Air France-KLM Group has reported a €7.1 billion loss for 2020 as passenger numbers plunged by 67% to 34 million amid the pandemic.
This time last year it announced a net profit of €290 million for 2019.
The airline group also warned that the first quarter of 2021 will be ‘challenging’ because of lockdowns and travel restrictions.
It said: “After a positive Christmas traffic in domestic France and to the Caribbean and Indian Ocean, travel restrictions were tightened in France, the Netherlands and worldwide, having a negative impact on the traffic of the group in the first quarter of 2021.
“There is limited visibility on the demand recovery curve as customer booking behaviour is much more short-term oriented and also highly dependent on the imposed travel restrictions, on both the long-haaul and medium-haul network.”
It said Air France and KLM “will progressively ramp up capacity” towards summer 2021 and the group expects recovery in the second and third quarter 2021 “thanks to the vaccine deployment”.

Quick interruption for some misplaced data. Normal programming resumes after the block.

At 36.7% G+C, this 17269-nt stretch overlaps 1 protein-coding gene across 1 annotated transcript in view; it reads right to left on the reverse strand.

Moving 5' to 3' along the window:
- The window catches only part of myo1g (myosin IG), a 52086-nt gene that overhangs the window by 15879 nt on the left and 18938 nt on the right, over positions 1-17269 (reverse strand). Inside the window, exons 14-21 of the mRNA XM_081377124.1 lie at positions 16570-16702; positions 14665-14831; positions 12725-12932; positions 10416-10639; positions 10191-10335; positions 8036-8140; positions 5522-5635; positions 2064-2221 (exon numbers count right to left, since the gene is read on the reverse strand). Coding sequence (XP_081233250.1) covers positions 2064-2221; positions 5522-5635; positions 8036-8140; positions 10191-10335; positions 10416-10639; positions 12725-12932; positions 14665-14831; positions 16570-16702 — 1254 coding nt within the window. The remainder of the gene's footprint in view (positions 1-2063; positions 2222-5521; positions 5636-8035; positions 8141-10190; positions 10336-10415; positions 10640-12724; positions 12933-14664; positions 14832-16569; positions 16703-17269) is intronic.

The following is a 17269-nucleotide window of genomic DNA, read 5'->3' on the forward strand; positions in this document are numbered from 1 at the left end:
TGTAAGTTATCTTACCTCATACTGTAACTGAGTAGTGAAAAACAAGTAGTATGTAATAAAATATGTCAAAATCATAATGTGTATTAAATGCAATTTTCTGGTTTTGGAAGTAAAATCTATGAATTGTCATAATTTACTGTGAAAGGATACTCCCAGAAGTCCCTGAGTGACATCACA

Group chief executive Ben Smith said: “2020 tested the Air France-KLM Group with the most severe crisis ever experienced by the air transport industry.
He said the airlines were able to “seize cargo opportunities” and adapt flight schedules “in the face of ever-changing travel restrictions”.
“Thanks to the French and Dutch state support and this agile way of working, we were able to drastically reduce our costs, protect our cash, and continue the execution of major transformation plans within our airlines,” he said.
“We begin 2021 looking forward that this year will see an upturn in traffic as soon as vaccination is deployed on a large scale and borders once again reopen.”
The results showed that 2020 revenue was €11.1 billion, down 59% year-on-year, and the number of full-time roles was down by 8,700 in December 2020, compared to the same time in 2019.
The group estimates the number of aircraft in 2022 to be 7% below the number of aircraft in 2019.
On Wednesday, the airline welcomed news that Ryanair had lost its challenge to state aid for Air France and SAS, after a European court ruled the support did not break EU law.
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